Back on July 23 when the Toronto Maple Leafs announced they’d hired Lou Lamoriello to be their GM, it was fair to wonder whether or not they had made the right move. In a way, it actually seemed a little counterintuitive at the time. After all, Lamoriello was approaching his 74th birthday and had presided over a New Jersey Devils franchise that was in an on-ice decline. It was at least reasonable to debate whether he’d lost his touch or had the chops to oversee a painful rebuild.
Question answered, accompanied by a conga line of exclamation marks. The Maple Leafs, who have gotten very adept at trading untradeable players and contracts, did it again, moving a veteran, middling defenseman with five years and $35 million remaining on his deal in Dion Phaneuf in their division to the Ottawa Senators and getting back a young defenseman with a ton to prove in Jared Cowen, a second-round pick in 2017 and a 6-foot-3, 215 pound prospect who has been a pleasant surprise wherever he had played in Tobias Lindberg. Milan Michalek, who has one year left on his deal at $4 million, will be long gone by the time the Maple Leafs become a competitive team. Colin Greening has spent most of this season in the minors and carries a cap hit of $2.65 million, but there’s no reason he shouldn’t be able to play on this NHL team as a bottom-six player until his contract runs out after next season.
Whoa. Whoa. A nine-player trade? Between two teams historically characterized as bitter divisional and geographical rivals? Involving one of the team’s captains? Let’s breathe and try to sort through the blockbuster between the Toronto Maple Leafs and Ottawa Senators.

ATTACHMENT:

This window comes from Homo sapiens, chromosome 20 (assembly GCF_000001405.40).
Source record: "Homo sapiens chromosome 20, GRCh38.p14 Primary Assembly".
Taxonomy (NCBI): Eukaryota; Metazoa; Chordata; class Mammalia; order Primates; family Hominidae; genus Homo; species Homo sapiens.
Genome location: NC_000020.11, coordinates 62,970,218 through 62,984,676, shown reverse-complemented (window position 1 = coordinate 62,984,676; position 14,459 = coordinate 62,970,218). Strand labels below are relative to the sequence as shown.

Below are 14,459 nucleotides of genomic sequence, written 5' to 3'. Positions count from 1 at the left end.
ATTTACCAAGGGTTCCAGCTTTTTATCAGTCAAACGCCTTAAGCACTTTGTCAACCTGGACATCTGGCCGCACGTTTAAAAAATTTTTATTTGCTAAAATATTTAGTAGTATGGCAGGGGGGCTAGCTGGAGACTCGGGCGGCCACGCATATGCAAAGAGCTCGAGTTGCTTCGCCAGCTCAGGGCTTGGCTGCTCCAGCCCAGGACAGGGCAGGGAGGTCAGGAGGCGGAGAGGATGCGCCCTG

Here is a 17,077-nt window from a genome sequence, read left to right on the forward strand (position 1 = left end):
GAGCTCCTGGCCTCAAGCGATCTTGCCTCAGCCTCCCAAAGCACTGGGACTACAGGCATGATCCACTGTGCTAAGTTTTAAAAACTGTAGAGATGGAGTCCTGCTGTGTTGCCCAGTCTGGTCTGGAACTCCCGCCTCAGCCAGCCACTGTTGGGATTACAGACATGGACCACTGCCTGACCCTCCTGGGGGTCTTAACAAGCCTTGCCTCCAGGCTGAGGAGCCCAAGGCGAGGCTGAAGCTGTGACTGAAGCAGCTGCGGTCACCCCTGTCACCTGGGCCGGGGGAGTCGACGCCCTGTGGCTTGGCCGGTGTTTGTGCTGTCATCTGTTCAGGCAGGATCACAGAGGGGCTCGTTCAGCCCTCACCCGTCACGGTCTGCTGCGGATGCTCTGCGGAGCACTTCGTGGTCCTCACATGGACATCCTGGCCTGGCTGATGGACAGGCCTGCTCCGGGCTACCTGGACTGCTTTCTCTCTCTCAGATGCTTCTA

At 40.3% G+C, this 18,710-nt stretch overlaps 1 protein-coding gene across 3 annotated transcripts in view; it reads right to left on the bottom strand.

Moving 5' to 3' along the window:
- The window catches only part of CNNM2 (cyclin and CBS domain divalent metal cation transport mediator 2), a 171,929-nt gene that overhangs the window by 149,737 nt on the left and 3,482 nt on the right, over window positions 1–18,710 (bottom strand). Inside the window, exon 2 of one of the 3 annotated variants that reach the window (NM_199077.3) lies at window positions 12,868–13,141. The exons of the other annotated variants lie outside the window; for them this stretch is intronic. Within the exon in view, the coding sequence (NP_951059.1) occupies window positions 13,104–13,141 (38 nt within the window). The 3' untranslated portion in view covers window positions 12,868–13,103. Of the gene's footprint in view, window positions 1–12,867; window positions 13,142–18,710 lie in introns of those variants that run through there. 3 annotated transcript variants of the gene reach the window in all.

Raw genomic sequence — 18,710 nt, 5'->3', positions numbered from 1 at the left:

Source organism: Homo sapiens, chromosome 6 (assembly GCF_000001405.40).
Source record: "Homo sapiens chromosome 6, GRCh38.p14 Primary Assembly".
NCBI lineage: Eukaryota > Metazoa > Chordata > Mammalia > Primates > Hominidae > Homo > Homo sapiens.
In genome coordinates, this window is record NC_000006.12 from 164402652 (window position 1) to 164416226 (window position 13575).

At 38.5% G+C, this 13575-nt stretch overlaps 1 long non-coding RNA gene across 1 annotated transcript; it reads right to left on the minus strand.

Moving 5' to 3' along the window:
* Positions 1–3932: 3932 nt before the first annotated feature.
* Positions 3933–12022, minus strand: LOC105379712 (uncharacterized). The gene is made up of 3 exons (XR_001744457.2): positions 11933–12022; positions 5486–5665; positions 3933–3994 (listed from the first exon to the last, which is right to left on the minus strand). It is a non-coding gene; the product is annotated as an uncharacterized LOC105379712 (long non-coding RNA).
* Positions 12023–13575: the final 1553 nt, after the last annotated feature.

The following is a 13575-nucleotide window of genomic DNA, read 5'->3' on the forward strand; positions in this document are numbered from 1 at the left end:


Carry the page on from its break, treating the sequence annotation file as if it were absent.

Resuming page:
Credit to Bob McKenzie for being first on the story. The official trade:
Toronto Maple Leafs receive…
Jared Cowen, D
Milan Michalek, LW
Colin Greening, LW
Tobias Lindberg, RW
2017 second-round pick
Ottawa Senators receive…
Dion Phaneuf, D
Matt Frattin, RW
Casey Bailey, C/RW
Ryan Rupert, C
Cody Donaghey, D
Before we dive into the specifics of each piece, let’s get to the point and examine what this trade is really about.
See Sidney Crosby’s natural hat trick against the Ottawa Senators Tuesday night? The telling thing about it was how little time the puck spent on his stick. It might’ve been a second and a half across all three goals combined. That’s the sign of a confident, aggressive player showing very little hesitation.
We wouldn’t have described Sid the Kid’s game that way over the first few months of 2015-16, which went so poorly by his lofty standards that he didn’t get an All-Star Game sniff, not even when Alex Ovechkin’s suspension opened up a Metropolitan Division berth. Evgeny Kuznetsov simply deserved the nod more. When have we ever been able to say that about a healthy Crosby? Never. The rocky start doomed him this season. He had one goal and five points over 11 October games and, by the end of November, five goals and 15 points through 23 games.
But the ugly first act is history as quickly as it arrived. Crosby stabilized with a reasonable December effort of four goals and 12 points in 13 games, then proceeded to douse himself in kerosene and become a human torch. Crosby since Jan. 1: 12 games, 11 goals, 18 points and a hilarious shooting percentage of 25.6. That’s what you call regressing to the ol’ mean. Crosby, a 14.4 percent career shooter, sat at 8.5 on Dec. 31. He’s now all the way back to 13.4. Per war-on-ice.com, Crosby’s score adjusted Corsi was 48.9 in the first three months and is a superb 62.4 during his white-hot 2016 calendar year.
The list of firsts keeps growing for the NWHL as the burgeoning women’s league announced the first trade in league history. The swap saw the New York Riveters and Connecticut Whale flip goaltenders ahead of this weekend’s action.